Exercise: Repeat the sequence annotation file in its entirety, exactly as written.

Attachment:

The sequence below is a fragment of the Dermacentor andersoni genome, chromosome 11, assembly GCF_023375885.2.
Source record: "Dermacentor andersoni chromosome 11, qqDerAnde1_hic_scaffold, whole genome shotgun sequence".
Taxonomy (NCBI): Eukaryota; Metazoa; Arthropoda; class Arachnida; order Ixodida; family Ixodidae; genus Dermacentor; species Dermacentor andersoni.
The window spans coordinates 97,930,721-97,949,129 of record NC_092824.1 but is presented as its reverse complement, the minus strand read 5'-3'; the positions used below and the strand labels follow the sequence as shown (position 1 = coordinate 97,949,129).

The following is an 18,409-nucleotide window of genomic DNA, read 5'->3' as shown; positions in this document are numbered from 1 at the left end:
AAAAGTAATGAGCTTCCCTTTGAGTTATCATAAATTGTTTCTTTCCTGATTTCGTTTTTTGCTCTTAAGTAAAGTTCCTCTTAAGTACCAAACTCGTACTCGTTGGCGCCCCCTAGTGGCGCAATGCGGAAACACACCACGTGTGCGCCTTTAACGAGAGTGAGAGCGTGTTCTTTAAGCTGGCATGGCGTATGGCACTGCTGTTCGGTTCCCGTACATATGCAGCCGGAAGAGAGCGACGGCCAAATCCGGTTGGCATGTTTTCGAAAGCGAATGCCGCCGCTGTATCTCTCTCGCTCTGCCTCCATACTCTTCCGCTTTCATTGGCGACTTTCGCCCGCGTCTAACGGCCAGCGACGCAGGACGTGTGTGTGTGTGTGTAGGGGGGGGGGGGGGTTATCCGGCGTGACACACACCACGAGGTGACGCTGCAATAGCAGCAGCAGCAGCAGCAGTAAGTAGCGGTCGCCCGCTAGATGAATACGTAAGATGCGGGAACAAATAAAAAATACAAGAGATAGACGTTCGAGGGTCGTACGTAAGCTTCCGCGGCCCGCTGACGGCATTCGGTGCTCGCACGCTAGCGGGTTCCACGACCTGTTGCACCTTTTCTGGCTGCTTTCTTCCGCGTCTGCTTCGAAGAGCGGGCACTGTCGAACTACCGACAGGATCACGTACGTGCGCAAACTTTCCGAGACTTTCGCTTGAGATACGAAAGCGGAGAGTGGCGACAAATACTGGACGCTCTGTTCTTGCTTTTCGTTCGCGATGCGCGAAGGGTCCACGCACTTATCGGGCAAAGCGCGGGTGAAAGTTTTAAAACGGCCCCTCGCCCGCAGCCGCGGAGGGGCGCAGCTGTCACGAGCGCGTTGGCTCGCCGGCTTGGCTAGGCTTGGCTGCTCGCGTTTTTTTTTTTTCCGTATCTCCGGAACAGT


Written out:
The sequence below is a fragment of the Dermacentor andersoni genome, chromosome 11, assembly GCF_023375885.2.
Source record: "Dermacentor andersoni chromosome 11, qqDerAnde1_hic_scaffold, whole genome shotgun sequence".
Taxonomy (NCBI): Eukaryota; Metazoa; Arthropoda; class Arachnida; order Ixodida; family Ixodidae; genus Dermacentor; species Dermacentor andersoni.
The window spans coordinates 97,930,721-97,949,129 of record NC_092824.1 but is presented as its reverse complement, the minus strand read 5'-3'; the positions used below and the strand labels follow the sequence as shown (position 1 = coordinate 97,949,129).

The following is an 18,409-nucleotide window of genomic DNA, read 5'->3' as shown; positions in this document are numbered from 1 at the left end:
AAAAGTAATGAGCTTCCCTTTGAGTTATCATAAATTGTTTCTTTCCTGATTTCGTTTTTTGCTCTTAAGTAAAGTTCCTCTTAAGTACCAAACTCGTACTCGTTGGCGCCCCCTAGTGGCGCAATGCGGAAACACACCACGTGTGCGCCTTTAACGAGAGTGAGAGCGTGTTCTTTAAGCTGGCATGGCGTATGGCACTGCTGTTCGGTTCCCGTACATATGCAGCCGGAAGAGAGCGACGGCCAAATCCGGTTGGCATGTTTTCGAAAGCGAATGCCGCCGCTGTATCTCTCTCGCTCTGCCTCCATACTCTTCCGCTTTCATTGGCGACTTTCGCCCGCGTCTAACGGCCAGCGACGCAGGACGTGTGTGTGTGTGTGTAGGGGGGGGGGGGGGTTATCCGGCGTGACACACACCACGAGGTGACGCTGCAATAGCAGCAGCAGCAGCAGCAGTAAGTAGCGGTCGCCCGCTAGATGAATACGTAAGATGCGGGAACAAATAAAAAATACAAGAGATAGACGTTCGAGGGTCGTACGTAAGCTTCCGCGGCCCGCTGACGGCATTCGGTGCTCGCACGCTAGCGGGTTCCACGACCTGTTGCACCTTTTCTGGCTGCTTTCTTCCGCGTCTGCTTCGAAGAGCGGGCACTGTCGAACTACCGACAGGATCACGTACGTGCGCAAACTTTCCGAGACTTTCGCTTGAGATACGAAAGCGGAGAGTGGCGACAAATACTGGACGCTCTGTTCTTGCTTTTCGTTCGCGATGCGCGAAGGGTCCACGCACTTATCGGGCAAAGCGCGGGTGAAAGTTTTAAAACGGCCCCTCGCCCGCAGCCGCGGAGGGGCGCAGCTGTCACGAGCGCGTTGGCTCGCCGGCTTGGCTAGGCTTGGCTGCTCGCGTTTTTTTTTTTTCCGTATCTCCGGAACAGT